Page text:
An important question we have to ask ourselves as citizens of the world is why does the United States of America’s population make up 5% yet the largest amount of people in their prisons. The jail occupancy percentage is 7.6% above a hundred, that’s 107.6% jail occupancy. China has the second largest amount of incarcerated people in the world with 1.5 million people in prisons but with their population exceeding 1.3 billion, it makes sense that they would have such a large amount of people incarcerated. With the population of the United States being 325.6 million, why are so many people incarcerated? Well, one answer is Nixon’s war on drugs that he started during his term (1969-1974) and that ‘War on Drugs’ mainly targeted people of color, resulting in them being harassed and hurt even more by law enforcement. The thing about Nixon’s war on drugs was adopted by Portugal and since they legalized most drugs with scientific evidence that they do not harm the brain (Marijuana, weed, etc) most other drugs completely disappeared. Fake drugs are being sold to tourists and there is no drug problem in Portugal, but with the United States demonizing all drugs including the ones with actual medical benefits (birth control, medical marijuana which calms down people with severe anxiety and other mental disorder) the people imprisoned for using illegal drugs who cause no actual damage to the human brain are losing so many opportunities, months even years of they live, they’re losing so much of their lives because the legal system is operating under laws that were written decades ago. That is one of the reasons, another reason is that poorer teenagers, juvenile delinquents, committing petty crimes to make some cash and help their family. Another reason is the growth of families in more disadvantaged parts of the states which makes it more likely that people from poorer backgrounds will end up in situations that are unfavourable to them and their future’s and might end up incarcerated.
An argument presented often is ‘The more criminals incarcerated for their crimes, the safer the streets.’ Yes, theoretically that would be right, but that’s not the case at all. There are 2.2 million people incarcerated in the United States, that’s 10 times the amount of people in prison fifty years ago. There are an additional 700 thousand people in jails and detention facilities. The nation’s spending on prisons has increased by 400% and as a budget for prisons has increased there’s less money for education, healthcare, economic development, state and local police, and the list could go on. A study conducted by the NYU School of Law confirms that since the year 2000 the effect mass incarceration has had on crime rate is essentially zero. Prison has turned into a business, just like everything else, people being incarcerated can be and has been capitalized on. The Corrections Corporation of America and to quote the co-founder of CCA Tom Beasley ‘You just sell prisons like you were selling cars, or real estate, or hamburgers,’ and of course prisons, come with prisoners. In 2015 the CCA made 1.7 billion dollars. Another argument that could be made is that private prisons are saving taxpayer money, which is a lie. Private prisons cost as much money as public prisons and of course, private prisons found a way to keep a prisoner in prison for the longest amount of time possible. Private prisons give out twice as many infractions as government or public prisons, those infractions can result in prisoners sentence’s to be extended because it leads the government to believe that the prisoner is not yet ready to be a functioning member of society and that makes CCA even more money. Private prisons sneak occupancy clauses in their contracts which requires states to keep prisons full. In 2011 a private prison in Arizona didn’t reach their 97.9% occupancy rate and the state had to pay a three-million-dollar fine. Another argument that can be made is, at least the prisoners are getting an education well again, that is a lie, nothing but a myth. In 1847 prisons had an education program that included Reading, Writing, History, Geography, Physiology, Mathematics, and even Physical Education but due to the government systematically eliminating any chance at educating themselves while in prison. In 1994 American politicians hated the idea of prisoners getting anything, the idea of being tough on crime was like a trend all politicians followed and since then the country has gone from having 350 allege degree programs for prisoners all around the country to just 12. Studies show that education is the fastest, cheapest way to reduce recidivism and with the best prison education program having a ten thousand people wait list, which means that 40% of people are back behind bars In just 3 years.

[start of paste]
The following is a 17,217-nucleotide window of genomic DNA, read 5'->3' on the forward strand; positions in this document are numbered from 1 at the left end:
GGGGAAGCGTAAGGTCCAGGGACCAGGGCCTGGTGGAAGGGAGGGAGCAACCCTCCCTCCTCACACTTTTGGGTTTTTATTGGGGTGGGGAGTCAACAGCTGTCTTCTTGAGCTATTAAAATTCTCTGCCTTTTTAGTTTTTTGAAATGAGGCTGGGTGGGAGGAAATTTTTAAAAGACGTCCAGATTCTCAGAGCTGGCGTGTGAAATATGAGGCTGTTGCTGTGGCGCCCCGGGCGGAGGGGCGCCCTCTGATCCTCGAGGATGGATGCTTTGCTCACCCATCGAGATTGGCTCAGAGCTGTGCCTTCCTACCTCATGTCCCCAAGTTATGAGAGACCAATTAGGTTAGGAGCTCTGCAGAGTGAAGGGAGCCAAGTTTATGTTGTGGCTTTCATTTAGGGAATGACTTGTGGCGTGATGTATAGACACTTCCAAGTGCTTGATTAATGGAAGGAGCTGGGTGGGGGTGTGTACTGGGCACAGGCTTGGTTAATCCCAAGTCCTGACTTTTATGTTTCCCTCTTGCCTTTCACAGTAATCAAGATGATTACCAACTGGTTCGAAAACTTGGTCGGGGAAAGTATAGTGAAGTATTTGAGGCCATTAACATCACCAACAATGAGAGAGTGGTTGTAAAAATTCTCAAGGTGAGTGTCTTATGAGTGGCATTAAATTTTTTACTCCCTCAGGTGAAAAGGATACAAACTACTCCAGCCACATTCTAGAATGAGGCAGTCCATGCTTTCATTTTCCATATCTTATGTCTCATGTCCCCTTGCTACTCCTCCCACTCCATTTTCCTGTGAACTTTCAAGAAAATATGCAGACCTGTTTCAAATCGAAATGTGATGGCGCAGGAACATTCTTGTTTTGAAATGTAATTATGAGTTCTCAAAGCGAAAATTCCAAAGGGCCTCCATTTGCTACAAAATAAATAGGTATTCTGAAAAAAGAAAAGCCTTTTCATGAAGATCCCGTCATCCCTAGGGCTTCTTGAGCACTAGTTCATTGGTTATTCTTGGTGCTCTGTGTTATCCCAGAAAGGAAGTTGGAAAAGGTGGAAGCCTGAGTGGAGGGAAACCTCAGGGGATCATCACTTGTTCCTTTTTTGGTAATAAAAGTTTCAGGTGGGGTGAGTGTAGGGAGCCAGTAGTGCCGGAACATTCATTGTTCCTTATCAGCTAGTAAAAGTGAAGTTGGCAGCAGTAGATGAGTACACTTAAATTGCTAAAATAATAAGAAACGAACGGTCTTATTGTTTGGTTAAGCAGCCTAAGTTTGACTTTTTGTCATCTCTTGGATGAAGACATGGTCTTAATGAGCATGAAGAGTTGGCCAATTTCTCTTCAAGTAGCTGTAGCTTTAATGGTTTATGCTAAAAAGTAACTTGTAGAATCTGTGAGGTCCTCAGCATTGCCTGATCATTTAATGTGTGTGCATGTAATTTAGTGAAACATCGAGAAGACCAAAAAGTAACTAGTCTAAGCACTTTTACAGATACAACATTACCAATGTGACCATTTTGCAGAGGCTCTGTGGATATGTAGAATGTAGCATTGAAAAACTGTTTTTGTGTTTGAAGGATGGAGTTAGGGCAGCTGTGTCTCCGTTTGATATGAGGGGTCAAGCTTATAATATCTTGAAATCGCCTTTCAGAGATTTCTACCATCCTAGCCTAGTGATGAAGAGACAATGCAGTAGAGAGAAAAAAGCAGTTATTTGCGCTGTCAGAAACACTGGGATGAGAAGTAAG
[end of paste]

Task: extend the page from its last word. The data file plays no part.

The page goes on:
In conclusions, with prisoner rate’s like the ones we’ve seen in the United States, the right to vote should not be taken away from most prisoner’s. The ones who have committed violent crimes, the state has a full right to take away their right to vote but the ones who have committed non-violent crimes, those are the people who still deserve to be apart of America’s voice today. More money should be spent on education and less should be spent on trying to keep prisoners in prison and when they leave the system should help them stay out of prison instead of doing what it can to bring them back. Private prisons to be eradicated if the United States wants to grow as an economy and as a country. The United States should educate rather than treat anyone who isn’t rich, white and male as criminals or lesser than.